Cameras, Collections, and Colored Maps
The first of these activities was creating a camera obscura. Latin for “dark chamber,” the camera obscura was a new (often termed “curious”) technology to late 17th and 18th century Europeans. Explorers, scientists, and natural historians often employed these rudimentary cameras on scientific expeditions in order to project images onto tracing paper, making a more faithful representation of their subject. Utilizing a camera obscura to create our own illustrations helped us better understand how, despite the advances in image technology, there remained many practical challenges to creating detailed and realistic drawings in the field.
For our second activity we created a class herbarium. Botanical observation was equally exciting for Europeans involved in scientific expeditions, as well as those who chose to collect specimens in their backyards. Assembling herbaria, a collection of personally gathered dried botanical specimens (also called a “hortus siccus”or “dried gardens”), was a common practice in the 18th century. Bruce’s Travels reveals his extensive collection of botanicals, many of which he gifted to the royal botanical gardens in Paris and London when he return to Europe. For this activity, our class collected specimens from around W&L’s campus. In this instance, our lack of botanical knowledge worked to our advantage, forcing us to use the same (admittedly imprecise) process of description and approximation that Bruce used during his journey.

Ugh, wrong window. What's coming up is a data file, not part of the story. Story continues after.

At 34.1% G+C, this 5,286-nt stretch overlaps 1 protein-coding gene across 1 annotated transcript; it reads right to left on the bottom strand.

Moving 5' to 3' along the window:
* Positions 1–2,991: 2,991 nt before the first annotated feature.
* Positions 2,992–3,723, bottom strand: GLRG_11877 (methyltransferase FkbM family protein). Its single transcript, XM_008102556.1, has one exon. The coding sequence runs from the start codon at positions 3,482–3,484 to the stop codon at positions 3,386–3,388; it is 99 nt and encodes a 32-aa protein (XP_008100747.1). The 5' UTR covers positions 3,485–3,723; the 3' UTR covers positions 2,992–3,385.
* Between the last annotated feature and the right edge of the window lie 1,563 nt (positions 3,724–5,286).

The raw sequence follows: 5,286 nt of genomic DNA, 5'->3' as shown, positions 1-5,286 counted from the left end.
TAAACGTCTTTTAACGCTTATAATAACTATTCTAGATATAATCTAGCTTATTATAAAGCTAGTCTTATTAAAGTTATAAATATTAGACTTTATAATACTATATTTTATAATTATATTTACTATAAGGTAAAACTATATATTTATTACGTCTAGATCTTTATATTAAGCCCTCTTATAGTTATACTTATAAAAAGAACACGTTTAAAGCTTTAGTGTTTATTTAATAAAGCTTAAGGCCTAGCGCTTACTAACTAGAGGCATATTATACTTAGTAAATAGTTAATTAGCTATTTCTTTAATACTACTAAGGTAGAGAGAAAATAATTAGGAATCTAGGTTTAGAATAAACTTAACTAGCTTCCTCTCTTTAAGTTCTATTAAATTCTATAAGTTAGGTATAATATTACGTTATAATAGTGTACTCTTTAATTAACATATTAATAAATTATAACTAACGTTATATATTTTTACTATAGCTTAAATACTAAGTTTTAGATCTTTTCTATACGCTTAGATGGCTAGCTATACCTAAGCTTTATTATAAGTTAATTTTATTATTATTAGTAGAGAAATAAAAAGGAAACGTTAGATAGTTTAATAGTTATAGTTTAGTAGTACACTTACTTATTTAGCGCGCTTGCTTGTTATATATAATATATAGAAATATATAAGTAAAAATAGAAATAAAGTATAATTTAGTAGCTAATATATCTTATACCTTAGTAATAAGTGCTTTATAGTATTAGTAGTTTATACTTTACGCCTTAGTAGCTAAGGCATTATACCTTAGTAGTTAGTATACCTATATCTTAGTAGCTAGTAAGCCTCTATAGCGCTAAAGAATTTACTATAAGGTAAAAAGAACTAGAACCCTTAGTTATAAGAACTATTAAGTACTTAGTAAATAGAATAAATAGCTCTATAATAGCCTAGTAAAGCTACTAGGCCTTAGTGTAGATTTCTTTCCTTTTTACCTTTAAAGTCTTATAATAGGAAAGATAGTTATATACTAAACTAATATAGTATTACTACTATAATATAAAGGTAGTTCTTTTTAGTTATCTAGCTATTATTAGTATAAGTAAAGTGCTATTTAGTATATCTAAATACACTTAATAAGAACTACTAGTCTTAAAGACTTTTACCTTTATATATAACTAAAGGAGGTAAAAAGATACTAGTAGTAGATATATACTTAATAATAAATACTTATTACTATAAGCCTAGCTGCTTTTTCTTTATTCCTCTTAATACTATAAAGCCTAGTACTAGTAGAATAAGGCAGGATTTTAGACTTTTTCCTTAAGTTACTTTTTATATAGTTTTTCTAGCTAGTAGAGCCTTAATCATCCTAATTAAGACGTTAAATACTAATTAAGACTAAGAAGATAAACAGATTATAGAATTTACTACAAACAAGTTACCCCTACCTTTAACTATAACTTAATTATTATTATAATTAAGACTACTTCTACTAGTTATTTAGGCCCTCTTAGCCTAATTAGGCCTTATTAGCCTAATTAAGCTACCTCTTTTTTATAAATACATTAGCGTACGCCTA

Our final activity was to recreate a popular educational pastime called “washing” (coloring) maps. This activity aimed to contextualize Bruce’s travel narrative in the larger landscape of popular geography during the early modern period.Just like many intellectual pursuits of the early modern period, geography was closely linked to conceptual and empirical encounters; with mapping, understanding foreign “others,” collecting and organizing knowledge about the world, and describing these encounters in order to pose new questions about the nature of humanity.Many early modern manuals (ranging from art handbooks to “how-to” guidebooks) offered remarkably specific instructions on how purchasers could gain a deeper observational knowledge of world geography by coloring maps at home. 17th century author Henry Peacham noted the usefulness of coloring printed maps in the Art of Drawing (1606), imploring young men and women “to exercise…their Pencils in washing and coloring small Tables of Countries and places…for the practice of the hand doth speedily instruct the mind, and strongly confirm the memory beyond anything else.” Through this experience we learned how map makers actively produced cartographic prints which would help facilitate the process investigation (what one author called “sedentary travel”) through print. In addition to outlining geographic and political boarders, accompanying cartouches, perimeter designs, and frontispieces provided short, illustrated narratives about different regions of the world (Europe, America, Asia, and Africa). These included regional specific iconography, variations in flora and fauna, differences in custom and dress, and even newly emerging racial characterizations.